• Provide instruction that relates specifically to the class assignment and helps to develop information literacy skills that match those of the course objectives
  • Provide contact information to encourage students to reach out with any follow up questions
  • Allow for time for students to begin their research and provide individual assistance 

After Library Instruction

Instructors Should
  • Review the session with the librarian liaison to address any areas of improvement for future instruction.
  • Remind students to use the research guide and library resources when completing the assignment.
  • Encourage students to contact the librarian for more help.
Library Liaisons Should
  • Review the session with the instructor to address any areas of improvement for future instruction.  
  • Share the assignment and any other useful information with the other librarians so that they can be prepared to answer any follow-up questions.
  • Update the research guide if needed.

Strategies for Creating an Effective Research Assignment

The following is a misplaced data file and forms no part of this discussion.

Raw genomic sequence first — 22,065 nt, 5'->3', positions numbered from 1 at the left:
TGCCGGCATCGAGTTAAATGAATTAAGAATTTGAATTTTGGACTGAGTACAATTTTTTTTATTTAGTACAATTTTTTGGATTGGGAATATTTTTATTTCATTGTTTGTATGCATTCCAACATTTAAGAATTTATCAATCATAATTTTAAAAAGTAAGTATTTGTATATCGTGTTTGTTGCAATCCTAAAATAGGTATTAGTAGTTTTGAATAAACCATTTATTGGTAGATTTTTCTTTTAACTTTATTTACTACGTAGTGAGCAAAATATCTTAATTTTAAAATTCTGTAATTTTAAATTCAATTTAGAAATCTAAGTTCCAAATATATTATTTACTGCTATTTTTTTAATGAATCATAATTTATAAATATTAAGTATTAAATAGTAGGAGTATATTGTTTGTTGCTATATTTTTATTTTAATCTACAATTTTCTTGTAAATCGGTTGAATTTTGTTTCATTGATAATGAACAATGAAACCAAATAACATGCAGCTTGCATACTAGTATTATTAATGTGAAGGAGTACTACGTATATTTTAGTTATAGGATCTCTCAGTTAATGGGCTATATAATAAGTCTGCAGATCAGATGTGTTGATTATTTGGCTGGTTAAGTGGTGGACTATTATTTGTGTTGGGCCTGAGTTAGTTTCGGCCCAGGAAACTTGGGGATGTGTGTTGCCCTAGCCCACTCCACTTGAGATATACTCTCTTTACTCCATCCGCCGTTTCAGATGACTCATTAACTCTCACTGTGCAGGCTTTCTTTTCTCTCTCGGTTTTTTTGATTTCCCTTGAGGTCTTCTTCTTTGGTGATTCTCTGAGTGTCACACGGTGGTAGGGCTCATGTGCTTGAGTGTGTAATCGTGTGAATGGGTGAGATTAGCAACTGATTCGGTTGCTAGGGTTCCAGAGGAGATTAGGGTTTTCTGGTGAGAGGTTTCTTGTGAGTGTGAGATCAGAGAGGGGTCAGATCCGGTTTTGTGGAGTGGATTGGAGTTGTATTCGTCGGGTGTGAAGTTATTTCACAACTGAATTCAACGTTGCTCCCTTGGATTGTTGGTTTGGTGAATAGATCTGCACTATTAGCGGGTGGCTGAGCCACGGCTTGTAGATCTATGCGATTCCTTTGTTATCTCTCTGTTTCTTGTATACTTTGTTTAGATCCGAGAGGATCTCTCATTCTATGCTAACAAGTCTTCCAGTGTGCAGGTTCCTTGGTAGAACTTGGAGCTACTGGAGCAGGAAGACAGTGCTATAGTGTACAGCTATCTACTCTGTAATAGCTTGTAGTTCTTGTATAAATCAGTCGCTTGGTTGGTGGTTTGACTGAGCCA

Considering Course Objectives

When creating an assignment, remember to consider what objectives the course must address and tailor the assignment to fit those specific needs, such as:

  • Looking beyond a research paper – although research papers are often an effective way to evaluate a student’s skills in analysis, comprehension, research and writing, they are not the only option.  Consider having your students write an annotated bibliography, give a presentation, compare a scholarly article to one found in a popular magazine, or update a research journal.  Any of these options would test the same skills and might also adhere to your course objectives. 
  • Keep Information Literacy in mind – information literacy is the ability to determine an information need, find a resource that meets that need, and determine the quality of that resource.  

Considering Resources

When considering possible topics and research requirements, assess what resources will be available to your students:

  • Searching the catalog – do you want your students to use the books in our collection, but notice that there are only a few that are relevant to your course texts?  Put these books on reserve, so that all of the students have a chance to read them.
  • Using the HELM – did you know that students can order books from any college and university libraries of the HELM to be delivered to our library using their RCC library account?  Consider having your instruction session earlier than anticipated so that students will have time to have these books delivered to RCC.